Our Multi-Faceted Educational Approach & Guiding Principles

Forest & Nature School

Forest School Punggol

The benefits of Forest & Nature School (FNS) are endless. FNS help develop the whole-child – social-emotional, physical, and cognitive skills. It allows education in a different context where children can carry out a range of practical and achievable activities. Going along with our values and principles, researchers have found that children who continually engage in outdoor settings typically experience an increase in their confidence, capacity to learn (motivation, understanding, and concentration); communication, problem-solving and social skills; physical literacy and emotional well-being. There is also a ripple effect through the community with children bringing what they have learnt and becoming passionate about home and their social networks. (Murray and O’brien, 2006)

Whole Child Approach

Whole Child Learning Approach

FNS encompasses a holistic approach to learning. The three domains of the whole child development include Physical, Social-Emotional, and Cognitive. Please note that the domains are interrelated and influence one another (Bushnell and Boudreau, 1993).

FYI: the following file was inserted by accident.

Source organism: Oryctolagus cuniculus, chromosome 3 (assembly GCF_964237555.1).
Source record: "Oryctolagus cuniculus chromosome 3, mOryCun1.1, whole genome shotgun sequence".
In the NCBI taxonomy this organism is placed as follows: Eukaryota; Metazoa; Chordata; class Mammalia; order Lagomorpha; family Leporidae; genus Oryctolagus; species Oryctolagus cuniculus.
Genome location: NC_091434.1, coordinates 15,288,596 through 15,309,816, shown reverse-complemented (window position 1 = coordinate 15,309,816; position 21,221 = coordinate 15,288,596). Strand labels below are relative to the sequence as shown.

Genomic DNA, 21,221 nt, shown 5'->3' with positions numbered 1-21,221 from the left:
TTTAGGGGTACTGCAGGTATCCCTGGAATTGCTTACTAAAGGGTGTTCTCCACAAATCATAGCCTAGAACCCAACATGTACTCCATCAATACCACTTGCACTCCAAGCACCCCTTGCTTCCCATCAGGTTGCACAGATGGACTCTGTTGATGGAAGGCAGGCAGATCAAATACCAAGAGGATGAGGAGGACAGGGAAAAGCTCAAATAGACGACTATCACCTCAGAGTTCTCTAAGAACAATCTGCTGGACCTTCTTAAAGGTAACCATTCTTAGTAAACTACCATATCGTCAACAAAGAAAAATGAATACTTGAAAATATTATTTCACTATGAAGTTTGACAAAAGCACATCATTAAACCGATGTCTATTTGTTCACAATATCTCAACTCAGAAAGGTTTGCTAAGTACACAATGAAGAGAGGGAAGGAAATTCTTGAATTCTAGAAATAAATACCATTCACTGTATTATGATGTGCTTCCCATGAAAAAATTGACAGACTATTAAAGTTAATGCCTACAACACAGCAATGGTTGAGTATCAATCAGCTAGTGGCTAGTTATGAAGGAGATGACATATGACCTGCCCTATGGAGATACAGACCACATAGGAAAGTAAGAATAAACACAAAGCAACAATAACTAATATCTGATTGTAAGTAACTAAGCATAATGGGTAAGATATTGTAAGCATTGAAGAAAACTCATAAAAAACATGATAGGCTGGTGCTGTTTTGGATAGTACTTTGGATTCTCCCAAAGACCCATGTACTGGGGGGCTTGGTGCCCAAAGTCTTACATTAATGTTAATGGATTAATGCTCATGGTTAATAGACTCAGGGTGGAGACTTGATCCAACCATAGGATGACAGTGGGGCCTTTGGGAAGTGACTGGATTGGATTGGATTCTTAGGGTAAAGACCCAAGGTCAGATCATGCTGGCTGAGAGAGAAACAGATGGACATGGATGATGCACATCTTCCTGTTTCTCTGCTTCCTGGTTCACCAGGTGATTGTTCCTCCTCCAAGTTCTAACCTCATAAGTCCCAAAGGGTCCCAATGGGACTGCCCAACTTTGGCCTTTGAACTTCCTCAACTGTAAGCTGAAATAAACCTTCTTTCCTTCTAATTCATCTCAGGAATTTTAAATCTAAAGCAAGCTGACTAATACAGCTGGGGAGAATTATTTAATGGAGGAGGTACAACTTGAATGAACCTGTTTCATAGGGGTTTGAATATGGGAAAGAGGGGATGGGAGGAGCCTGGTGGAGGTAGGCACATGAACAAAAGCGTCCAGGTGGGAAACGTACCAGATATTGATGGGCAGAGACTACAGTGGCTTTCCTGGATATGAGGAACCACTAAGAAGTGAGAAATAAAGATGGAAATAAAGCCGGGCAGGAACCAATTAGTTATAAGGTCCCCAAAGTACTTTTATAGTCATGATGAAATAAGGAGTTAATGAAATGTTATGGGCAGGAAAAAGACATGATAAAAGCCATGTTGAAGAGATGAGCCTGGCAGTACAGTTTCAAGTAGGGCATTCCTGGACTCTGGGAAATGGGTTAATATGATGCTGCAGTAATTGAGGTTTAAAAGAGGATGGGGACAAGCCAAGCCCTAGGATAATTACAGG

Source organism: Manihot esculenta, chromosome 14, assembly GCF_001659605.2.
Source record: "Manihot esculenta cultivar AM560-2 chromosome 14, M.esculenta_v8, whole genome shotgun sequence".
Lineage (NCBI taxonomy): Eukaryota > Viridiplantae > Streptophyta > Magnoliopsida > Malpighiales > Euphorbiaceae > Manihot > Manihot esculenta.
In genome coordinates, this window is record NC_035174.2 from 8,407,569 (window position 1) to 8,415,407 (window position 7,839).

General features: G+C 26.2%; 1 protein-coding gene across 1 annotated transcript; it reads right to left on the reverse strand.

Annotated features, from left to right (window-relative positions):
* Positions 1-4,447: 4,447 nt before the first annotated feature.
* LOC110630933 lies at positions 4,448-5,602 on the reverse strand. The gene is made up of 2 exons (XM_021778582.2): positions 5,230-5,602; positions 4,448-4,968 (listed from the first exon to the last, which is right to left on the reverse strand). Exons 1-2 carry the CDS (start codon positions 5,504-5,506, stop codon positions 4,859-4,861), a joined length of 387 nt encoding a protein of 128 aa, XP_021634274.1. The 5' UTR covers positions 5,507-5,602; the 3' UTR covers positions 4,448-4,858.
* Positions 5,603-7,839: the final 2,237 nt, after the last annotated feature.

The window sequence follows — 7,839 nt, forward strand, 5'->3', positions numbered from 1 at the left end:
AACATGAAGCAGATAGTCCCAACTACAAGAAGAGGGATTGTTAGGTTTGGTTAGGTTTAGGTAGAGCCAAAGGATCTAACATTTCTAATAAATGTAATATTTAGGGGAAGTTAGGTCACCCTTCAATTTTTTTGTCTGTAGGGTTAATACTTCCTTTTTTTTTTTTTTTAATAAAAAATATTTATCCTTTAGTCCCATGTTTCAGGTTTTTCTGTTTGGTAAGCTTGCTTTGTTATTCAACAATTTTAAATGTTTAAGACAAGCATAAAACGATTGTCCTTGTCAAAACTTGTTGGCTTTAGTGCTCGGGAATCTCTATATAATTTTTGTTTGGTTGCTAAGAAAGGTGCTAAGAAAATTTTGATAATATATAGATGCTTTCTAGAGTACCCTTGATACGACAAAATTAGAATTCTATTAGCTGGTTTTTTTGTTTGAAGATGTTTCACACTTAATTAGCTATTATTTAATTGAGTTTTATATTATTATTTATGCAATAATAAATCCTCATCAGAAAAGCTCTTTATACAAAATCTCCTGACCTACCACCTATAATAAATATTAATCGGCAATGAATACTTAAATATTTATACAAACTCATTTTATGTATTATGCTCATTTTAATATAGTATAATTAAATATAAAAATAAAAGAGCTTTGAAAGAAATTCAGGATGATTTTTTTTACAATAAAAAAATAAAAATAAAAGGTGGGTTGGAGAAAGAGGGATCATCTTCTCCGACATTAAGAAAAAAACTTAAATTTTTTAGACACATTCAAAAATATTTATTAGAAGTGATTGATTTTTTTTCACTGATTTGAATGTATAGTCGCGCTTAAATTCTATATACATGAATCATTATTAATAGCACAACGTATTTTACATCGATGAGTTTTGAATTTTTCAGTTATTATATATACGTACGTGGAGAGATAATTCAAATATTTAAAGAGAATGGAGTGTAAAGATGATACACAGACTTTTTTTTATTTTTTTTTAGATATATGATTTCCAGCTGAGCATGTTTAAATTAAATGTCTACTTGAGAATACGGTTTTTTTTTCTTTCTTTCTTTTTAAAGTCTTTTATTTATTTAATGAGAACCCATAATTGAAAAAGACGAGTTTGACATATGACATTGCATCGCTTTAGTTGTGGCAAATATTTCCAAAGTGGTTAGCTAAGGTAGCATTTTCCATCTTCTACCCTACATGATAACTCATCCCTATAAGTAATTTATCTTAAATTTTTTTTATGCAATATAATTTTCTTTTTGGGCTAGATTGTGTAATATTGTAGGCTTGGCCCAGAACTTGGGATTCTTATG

Social/Emotional

Includes the child’s emotional regulation, healthy attachment, self-image, ideal self, self-esteem, confidence, self-awareness, self-concept, managing strong emotions, self-efficacy, teamwork, community building, relationship with others (acceptance, love, kindness, ability to read others), social skills and competence, empathy, trust, perception, inclusion, empowerment, reflection, pushing comfort zones, connecting to land, nature appreciation, sense of urgency, and cultural appreciation.


Physical

Includes the child’s fine and gross motor skill development, manipulation of objects, relationship with others, spatial awareness, organising, interpreting and responding to sensory information, skill acquisition, perception and decision making, physical literacy, visualisation, and pushing comfort zones.


Cognitive

Includes the child’s decision making, higher order thinking, critical thinking and problem solving, deep knowledge and understanding of activity, intrinsic motivation, concentration, pushing comfort zones, emotional intelligence, eco-literacy, local knowledge and identification development, nature appreciation, empowerment, reflection, cultural appreciation, imagination, and planning.

Experiential Learning

Experiential Learning Cycle